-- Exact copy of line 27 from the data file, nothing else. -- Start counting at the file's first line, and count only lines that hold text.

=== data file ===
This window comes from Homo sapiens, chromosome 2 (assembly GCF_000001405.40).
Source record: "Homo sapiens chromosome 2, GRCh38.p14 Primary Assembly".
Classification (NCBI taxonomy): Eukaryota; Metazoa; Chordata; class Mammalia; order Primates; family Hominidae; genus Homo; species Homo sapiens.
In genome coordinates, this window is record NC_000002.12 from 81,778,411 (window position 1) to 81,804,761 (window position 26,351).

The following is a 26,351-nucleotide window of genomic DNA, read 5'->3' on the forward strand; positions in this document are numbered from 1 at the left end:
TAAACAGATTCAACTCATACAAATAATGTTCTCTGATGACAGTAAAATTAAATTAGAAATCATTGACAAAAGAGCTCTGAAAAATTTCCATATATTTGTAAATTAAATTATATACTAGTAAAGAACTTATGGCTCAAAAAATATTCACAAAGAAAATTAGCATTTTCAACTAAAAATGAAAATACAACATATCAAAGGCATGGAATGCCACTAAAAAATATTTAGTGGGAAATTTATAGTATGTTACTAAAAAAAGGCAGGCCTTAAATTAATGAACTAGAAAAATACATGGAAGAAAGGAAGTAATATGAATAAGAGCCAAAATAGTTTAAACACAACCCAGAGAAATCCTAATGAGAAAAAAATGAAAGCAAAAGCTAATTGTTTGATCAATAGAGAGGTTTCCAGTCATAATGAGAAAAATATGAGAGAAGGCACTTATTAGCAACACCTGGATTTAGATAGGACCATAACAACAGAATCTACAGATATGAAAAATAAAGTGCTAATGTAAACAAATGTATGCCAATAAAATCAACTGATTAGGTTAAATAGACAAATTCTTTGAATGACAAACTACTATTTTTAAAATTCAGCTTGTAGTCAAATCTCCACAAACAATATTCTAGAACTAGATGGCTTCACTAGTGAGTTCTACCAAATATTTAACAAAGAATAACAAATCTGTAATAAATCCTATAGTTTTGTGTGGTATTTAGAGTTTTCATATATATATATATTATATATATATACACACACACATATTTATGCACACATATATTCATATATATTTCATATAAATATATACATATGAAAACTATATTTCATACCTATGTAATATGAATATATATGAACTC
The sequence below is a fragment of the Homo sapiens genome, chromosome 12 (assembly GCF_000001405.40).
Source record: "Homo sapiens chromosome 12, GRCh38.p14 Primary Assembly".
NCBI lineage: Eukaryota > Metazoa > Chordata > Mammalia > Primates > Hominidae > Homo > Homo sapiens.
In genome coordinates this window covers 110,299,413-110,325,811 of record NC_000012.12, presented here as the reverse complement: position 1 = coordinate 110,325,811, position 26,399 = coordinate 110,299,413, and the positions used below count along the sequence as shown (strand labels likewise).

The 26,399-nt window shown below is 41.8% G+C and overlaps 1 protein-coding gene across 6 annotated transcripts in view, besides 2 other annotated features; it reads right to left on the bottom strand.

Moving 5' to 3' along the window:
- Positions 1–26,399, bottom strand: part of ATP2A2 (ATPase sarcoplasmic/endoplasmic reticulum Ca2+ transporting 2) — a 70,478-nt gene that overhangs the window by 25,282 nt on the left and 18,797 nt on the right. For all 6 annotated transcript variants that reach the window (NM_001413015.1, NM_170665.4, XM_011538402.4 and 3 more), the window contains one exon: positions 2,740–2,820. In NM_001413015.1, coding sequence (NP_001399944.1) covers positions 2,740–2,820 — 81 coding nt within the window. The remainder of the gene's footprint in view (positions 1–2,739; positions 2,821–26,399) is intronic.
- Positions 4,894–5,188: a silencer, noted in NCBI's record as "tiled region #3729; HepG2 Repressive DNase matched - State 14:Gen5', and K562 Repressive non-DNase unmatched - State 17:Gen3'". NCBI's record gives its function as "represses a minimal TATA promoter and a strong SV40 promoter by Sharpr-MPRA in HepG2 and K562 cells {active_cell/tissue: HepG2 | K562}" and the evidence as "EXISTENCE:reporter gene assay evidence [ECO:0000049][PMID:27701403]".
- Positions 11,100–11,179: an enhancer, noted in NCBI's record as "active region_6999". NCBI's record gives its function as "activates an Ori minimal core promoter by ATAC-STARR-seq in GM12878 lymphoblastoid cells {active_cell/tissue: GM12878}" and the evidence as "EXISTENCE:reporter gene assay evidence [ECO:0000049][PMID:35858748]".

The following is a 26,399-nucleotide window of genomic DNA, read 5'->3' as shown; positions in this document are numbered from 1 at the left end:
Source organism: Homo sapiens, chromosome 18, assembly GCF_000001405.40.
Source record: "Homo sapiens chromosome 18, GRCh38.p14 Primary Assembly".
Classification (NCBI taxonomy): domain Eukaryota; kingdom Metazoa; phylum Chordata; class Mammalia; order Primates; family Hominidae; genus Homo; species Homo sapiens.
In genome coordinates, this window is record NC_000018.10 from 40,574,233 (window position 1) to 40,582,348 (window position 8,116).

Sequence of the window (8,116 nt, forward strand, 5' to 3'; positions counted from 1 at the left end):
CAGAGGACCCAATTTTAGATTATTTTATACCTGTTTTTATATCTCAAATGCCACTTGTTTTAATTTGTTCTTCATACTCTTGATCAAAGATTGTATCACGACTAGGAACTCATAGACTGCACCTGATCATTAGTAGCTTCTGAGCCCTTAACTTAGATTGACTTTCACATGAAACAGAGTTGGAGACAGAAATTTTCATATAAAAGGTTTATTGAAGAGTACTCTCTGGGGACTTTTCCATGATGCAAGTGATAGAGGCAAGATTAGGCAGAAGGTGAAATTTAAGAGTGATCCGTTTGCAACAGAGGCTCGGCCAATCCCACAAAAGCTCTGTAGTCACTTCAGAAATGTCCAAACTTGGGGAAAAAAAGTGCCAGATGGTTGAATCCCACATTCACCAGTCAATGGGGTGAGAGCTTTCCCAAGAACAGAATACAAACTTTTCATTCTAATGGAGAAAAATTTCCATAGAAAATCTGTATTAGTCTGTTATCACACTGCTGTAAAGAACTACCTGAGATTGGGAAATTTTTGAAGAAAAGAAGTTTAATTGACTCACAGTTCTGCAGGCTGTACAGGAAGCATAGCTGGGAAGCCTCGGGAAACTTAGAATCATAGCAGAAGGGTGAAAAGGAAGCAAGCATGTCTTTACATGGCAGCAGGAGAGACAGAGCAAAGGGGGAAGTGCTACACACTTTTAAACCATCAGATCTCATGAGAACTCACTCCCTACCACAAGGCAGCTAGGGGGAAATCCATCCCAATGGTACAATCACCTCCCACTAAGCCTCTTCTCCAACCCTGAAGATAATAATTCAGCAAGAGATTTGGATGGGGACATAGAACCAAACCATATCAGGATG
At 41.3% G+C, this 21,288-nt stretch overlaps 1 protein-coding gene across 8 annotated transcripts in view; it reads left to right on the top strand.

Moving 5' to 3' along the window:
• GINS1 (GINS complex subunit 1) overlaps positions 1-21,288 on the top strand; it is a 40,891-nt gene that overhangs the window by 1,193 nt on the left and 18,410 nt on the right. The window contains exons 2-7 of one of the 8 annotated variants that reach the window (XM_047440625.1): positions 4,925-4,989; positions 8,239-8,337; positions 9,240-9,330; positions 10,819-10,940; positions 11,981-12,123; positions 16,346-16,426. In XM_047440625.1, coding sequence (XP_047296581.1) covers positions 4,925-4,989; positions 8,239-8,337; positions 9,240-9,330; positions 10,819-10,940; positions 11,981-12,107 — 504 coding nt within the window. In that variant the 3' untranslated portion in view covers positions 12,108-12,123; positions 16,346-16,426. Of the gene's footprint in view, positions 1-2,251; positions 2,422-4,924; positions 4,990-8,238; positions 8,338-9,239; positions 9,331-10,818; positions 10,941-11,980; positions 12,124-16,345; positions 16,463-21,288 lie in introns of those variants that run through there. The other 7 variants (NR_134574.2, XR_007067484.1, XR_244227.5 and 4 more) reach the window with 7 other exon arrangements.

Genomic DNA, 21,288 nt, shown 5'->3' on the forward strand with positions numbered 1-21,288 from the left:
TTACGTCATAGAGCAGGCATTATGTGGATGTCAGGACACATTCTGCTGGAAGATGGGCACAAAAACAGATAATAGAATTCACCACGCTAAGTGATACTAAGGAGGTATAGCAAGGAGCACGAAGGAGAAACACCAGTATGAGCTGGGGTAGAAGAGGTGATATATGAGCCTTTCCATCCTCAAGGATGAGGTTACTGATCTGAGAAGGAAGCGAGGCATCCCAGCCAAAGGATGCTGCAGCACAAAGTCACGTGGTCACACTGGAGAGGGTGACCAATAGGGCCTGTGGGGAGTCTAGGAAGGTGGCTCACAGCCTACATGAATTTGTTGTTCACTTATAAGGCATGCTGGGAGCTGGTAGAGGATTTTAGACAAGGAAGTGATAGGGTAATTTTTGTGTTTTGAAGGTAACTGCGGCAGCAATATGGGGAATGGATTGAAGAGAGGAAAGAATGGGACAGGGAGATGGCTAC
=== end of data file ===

TTACGTCATAGAGCAGGCATTATGTGGATGTCAGGACACATTCTGCTGGAAGATGGGCACAAAAACAGATAATAGAATTCACCACGCTAAGTGATACTAAGGAGGTATAGCAAGGAGCACGAAGGAGAAACACCAGTATGAGCTGGGGTAGAAGAGGTGATATATGAGCCTTTCCATCCTCAAGGATGAGGTTACTGATCTGAGAAGGAAGCGAGGCATCCCAGCCAAAGGATGCTGCAGCACAAAGTCACGTGGTCACACTGGAGAGGGTGACCAATAGGGCCTGTGGGGAGTCTAGGAAGGTGGCTCACAGCCTACATGAATTTGTTGTTCACTTATAAGGCATGCTGGGAGCTGGTAGAGGATTTTAGACAAGGAAGTGATAGGGTAATTTTTGTGTTTTGAAGGTAACTGCGGCAGCAATATGGGGAATGGATTGAAGAGAGGAAAGAATGGGACAGGGAGATGGCTAC